Released: July 12, 2019. Directed by: Alexandre Aja. Starring: Kaya Scodelario, Barry Pepper, Ross Anderson. Runtime: 1h 27 min.
In Florida, a Category 5 hurricane has just hit. Haley (Kaya Scodelario) goes to check on the well-being of her estranged father, Dave (Barry Pepper). She finds him unconscious in the crawlspace of their childhood home but cannot get him out because she realizes they’re trapped in there with alligators, and the crawlspace is going to flood… Cue the thrills.
Tornadoes and sharks (“Sharknado”). Hurricanes and heists (“The Hurricane Heist”). Even clowns and tornadoes (“Clownado,” yes, it’s a real movie). It’s all the rage these days to mesh these things together in campy B-movies. “Crawl” is already one step ahead of the rest by not naming itself “Gatorcane.”
“Crawl” is a smarter title because I love dual meanings. I’d assumed it was called Crawl because gators crawl around. But when watching this, I realized it’s also called that because a lot of it takes place in a crawlspace. I smiled because dumb stuff like that makes me happy.
This film is unique is in the way that it doesn’t want to be a B-movie like “Sharknado.”. The film takes its stakes seriously, but it finds a way to be very fun. The premise also feels fresh. I wasn’t expecting a one-location thrill ride for most of the film. The threat of flooding adds stakes and claustrophobia, too.
Writing duo and brothers Michael and Shawn Rasmussen utilize the sets well for the characters. They know when to have some great, tense set pieces inside the house, and when to take scenes onto the streets, where we catch up with some looters. Alexandre Aja brings great direction to these scenes and the film in general.
The combination of a hurricane and alligators is plausible here. There’s a believable reason as to why the gators are in the crawlspace. The house has been left alone for awhile as it’s been in escrow and the gators found their way in from the swamp. When Dave comes back to the house, the gators are already there. This just happens to be during a hurricane.
Haley passes an alligator farm on the way to the house so if you would have told me the hurricane destroyed a gate and they escaped, I would have believed that, too. I’m pretty sure these gators join the party later, anyway. The gators themselves look very fine, by the way. They definitely look believable enough on the $13 million budget.
The film does a great job of balancing thrills of a disaster movie for fans of those films and it will also satisfy the fans looking for a fun summer season creature feature. I know you’re here for the gators or the hurricane, but we should talk about the humans. Scodelario and Pepper play their roles well and the estranged father/daughter dynamic is strong. Their chemistry also strengthens as the film moves along. There’s also a coach dynamic which offers standoffish tension in the relationship.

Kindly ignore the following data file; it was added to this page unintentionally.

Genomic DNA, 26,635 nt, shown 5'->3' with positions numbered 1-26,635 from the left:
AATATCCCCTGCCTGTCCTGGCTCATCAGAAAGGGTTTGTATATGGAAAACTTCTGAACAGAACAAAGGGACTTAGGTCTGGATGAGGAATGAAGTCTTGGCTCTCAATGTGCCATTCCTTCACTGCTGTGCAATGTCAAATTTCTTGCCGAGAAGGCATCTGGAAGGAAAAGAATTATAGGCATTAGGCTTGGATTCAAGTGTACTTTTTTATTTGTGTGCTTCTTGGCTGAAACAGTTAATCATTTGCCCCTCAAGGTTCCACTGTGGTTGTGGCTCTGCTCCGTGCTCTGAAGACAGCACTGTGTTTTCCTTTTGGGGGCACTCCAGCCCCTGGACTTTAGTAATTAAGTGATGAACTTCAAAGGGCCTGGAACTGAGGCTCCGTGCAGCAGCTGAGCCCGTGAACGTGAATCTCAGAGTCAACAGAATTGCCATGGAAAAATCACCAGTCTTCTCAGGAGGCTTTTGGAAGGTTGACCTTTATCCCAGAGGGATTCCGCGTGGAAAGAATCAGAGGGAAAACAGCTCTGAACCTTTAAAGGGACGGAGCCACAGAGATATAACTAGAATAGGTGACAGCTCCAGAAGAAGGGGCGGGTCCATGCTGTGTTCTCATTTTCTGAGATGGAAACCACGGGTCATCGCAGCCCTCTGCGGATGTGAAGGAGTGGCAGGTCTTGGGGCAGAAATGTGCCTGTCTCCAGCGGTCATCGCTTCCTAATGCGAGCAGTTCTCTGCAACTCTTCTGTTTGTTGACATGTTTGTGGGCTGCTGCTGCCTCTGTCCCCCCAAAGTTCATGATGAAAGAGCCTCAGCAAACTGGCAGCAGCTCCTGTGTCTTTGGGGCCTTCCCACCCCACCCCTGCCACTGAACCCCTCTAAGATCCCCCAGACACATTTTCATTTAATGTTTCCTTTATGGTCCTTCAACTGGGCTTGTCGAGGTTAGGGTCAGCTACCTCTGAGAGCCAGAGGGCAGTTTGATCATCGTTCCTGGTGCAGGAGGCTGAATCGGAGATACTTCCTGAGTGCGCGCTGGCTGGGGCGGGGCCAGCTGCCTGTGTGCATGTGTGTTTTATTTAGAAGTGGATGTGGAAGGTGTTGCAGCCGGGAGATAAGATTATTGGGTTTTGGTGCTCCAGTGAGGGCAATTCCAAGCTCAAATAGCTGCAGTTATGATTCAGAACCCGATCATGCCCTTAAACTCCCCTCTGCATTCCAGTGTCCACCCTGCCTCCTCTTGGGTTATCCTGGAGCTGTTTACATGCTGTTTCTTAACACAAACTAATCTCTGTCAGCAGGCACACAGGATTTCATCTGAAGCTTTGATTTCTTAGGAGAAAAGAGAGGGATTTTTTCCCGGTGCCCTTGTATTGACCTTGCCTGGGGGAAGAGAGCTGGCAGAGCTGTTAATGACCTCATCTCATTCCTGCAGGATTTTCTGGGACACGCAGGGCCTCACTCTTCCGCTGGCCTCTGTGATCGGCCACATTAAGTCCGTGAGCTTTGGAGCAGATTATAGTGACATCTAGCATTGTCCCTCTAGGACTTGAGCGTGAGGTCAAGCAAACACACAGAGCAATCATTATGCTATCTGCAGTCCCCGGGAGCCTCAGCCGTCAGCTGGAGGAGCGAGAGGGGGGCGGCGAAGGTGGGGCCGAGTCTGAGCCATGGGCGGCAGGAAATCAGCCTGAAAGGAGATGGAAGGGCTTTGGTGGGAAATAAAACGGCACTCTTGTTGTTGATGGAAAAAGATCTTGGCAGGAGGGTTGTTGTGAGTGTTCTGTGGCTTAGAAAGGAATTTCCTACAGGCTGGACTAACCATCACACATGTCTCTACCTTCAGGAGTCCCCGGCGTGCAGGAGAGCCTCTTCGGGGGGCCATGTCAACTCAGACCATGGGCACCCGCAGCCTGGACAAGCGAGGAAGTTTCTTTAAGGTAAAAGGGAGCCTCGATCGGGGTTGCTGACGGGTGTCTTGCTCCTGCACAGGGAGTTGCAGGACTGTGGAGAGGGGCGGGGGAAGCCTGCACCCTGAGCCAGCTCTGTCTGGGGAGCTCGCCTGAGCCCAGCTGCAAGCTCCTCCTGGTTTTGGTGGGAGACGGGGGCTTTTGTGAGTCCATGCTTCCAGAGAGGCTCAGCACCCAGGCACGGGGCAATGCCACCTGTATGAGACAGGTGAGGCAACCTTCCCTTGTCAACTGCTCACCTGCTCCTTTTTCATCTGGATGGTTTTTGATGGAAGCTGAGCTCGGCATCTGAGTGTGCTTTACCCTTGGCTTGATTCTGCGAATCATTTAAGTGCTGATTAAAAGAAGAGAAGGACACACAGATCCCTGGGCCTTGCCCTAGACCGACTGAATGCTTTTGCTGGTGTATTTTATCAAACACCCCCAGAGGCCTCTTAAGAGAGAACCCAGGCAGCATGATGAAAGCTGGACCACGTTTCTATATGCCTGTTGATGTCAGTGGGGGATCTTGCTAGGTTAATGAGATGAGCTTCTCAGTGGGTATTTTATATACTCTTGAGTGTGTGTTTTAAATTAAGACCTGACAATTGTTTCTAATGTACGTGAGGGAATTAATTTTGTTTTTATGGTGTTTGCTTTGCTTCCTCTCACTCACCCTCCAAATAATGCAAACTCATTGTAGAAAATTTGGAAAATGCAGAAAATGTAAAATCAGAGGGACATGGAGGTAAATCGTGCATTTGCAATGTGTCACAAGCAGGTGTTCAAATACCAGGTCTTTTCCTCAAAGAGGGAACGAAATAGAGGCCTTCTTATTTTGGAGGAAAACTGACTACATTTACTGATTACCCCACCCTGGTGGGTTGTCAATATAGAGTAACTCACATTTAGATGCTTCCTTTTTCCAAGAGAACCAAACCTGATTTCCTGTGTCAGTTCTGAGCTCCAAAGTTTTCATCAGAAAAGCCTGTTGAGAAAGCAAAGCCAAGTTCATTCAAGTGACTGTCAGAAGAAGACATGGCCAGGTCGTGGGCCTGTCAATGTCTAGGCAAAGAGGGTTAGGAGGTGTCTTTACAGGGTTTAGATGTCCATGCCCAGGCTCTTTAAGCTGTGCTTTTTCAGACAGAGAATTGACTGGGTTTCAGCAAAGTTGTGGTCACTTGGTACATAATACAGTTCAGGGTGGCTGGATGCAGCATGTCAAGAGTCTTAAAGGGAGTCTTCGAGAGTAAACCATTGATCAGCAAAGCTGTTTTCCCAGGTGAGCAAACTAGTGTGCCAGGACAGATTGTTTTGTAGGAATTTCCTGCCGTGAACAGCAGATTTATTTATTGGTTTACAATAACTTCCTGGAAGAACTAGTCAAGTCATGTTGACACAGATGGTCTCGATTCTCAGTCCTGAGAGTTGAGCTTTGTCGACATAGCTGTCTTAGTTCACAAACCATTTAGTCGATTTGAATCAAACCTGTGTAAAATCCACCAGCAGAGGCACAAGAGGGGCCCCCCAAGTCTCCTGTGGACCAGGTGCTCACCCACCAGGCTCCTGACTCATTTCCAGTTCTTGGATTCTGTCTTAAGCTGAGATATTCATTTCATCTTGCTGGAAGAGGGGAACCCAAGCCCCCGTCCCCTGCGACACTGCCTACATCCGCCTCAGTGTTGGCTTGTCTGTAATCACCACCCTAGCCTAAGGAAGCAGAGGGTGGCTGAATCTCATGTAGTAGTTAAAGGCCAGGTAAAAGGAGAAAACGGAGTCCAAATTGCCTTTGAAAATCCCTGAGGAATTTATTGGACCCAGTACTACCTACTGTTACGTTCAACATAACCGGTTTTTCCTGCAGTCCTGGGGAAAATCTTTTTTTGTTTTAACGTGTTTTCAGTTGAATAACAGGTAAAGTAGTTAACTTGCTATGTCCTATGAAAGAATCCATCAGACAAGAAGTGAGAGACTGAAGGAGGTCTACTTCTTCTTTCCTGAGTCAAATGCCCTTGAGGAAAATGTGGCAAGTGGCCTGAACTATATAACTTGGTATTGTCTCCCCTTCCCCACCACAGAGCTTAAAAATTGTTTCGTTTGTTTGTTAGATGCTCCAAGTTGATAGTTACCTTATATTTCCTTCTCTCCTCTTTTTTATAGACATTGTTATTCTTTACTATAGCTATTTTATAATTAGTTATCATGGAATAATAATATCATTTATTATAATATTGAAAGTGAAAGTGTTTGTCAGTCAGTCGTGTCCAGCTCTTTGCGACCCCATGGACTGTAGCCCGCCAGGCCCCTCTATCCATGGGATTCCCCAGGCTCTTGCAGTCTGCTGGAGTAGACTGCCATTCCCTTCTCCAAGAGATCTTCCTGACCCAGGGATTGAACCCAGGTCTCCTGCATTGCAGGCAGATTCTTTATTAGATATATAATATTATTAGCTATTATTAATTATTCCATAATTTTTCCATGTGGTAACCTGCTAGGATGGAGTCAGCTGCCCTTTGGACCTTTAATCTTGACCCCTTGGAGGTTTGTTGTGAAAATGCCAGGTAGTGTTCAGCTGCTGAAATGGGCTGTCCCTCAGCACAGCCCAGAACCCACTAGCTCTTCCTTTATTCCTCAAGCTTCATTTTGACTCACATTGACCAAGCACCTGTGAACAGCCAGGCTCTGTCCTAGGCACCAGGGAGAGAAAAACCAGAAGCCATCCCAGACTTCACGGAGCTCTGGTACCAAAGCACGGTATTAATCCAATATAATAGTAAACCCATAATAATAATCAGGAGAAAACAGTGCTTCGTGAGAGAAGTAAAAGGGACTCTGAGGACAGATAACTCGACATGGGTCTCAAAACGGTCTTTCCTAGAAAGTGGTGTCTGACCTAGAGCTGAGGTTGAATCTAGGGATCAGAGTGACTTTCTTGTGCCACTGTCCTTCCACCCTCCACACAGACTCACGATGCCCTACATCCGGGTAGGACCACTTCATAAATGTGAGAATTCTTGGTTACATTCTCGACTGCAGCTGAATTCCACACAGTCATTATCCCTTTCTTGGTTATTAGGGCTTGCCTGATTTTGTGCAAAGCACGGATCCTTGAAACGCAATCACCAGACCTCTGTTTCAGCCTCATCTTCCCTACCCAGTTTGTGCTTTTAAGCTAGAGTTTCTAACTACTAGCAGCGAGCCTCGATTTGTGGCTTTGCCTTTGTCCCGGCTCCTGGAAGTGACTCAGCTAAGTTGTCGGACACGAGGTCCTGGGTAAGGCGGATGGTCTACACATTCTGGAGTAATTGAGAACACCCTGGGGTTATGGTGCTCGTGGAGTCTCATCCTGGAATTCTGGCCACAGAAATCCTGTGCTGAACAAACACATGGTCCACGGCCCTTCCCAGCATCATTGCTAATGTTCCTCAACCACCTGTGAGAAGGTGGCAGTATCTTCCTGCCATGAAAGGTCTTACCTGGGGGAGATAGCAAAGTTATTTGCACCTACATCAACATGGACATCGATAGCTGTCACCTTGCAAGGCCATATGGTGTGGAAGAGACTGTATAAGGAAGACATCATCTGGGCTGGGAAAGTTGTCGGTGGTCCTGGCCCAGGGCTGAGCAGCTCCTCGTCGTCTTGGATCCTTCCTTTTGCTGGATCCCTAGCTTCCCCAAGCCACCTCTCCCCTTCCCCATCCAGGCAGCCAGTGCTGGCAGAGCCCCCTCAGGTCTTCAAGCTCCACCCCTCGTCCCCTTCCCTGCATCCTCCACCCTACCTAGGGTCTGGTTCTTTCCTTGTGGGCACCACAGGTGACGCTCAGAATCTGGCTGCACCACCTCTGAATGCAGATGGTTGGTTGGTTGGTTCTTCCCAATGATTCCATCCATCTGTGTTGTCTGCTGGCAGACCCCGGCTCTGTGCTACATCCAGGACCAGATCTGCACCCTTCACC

Haley is a competitive swimmer and Dave’s coached her throughout her career. Her being a swimmer also gives her a very particular set of skills for this situation (skills that make her a nightmare for gators like them), and that’s the most convenient thing about the film. The idea of her out-swimming the gators isn’t super plausible, but it’s interesting. I mean if Michael Phelps, the fastest man in a pool, can almost beat a great white shark, surely this unknown competitive swimmer has a fighting chance at outrunning Florida’s meanest gator community, right? Right? Tune in Sunday at 8 p.m. on Gator Week to find out!
There are some strong character beats and dialogue about her being an apex predator and needing to have a better mentality to win is fascinating. This aspect brings out some solid one-liners and the coach pep talks made me feel amped up. I really wanted to punch some gators. In one scene they talk about their relationship. It’s a surprisingly lovely character moment. Before it gets too sappy, Dave says, “We’re gonna beat these lizard-brained shits.”
I think that’s the right mentality for the film: Have enough character development that we care about these people and give us some nice moments, but then straighten out the priorities and get right back into kick-ass gator action. It’s in the character building that the film threatens to be boring when it gets too dialogue heavy. There aren’t many scenes like that, and the horror set pieces are diverse enough and the obstacles introduced entertaining enough to make up for it.
It’s also important that we don’t care too much about the stars because we want to see them get munched on. It wouldn’t be fun if they got out of this without looking like they just survived Hell in a Cell (Brawl-space in a Crawlspace?) with a bunch of gators. Don’t fret, though, because any audience appetites for bloody action will be satisfied with the poor expendable characters. More importantly, the gator’s appetites are satisfied, too. And that’s really what makes the world go ‘round.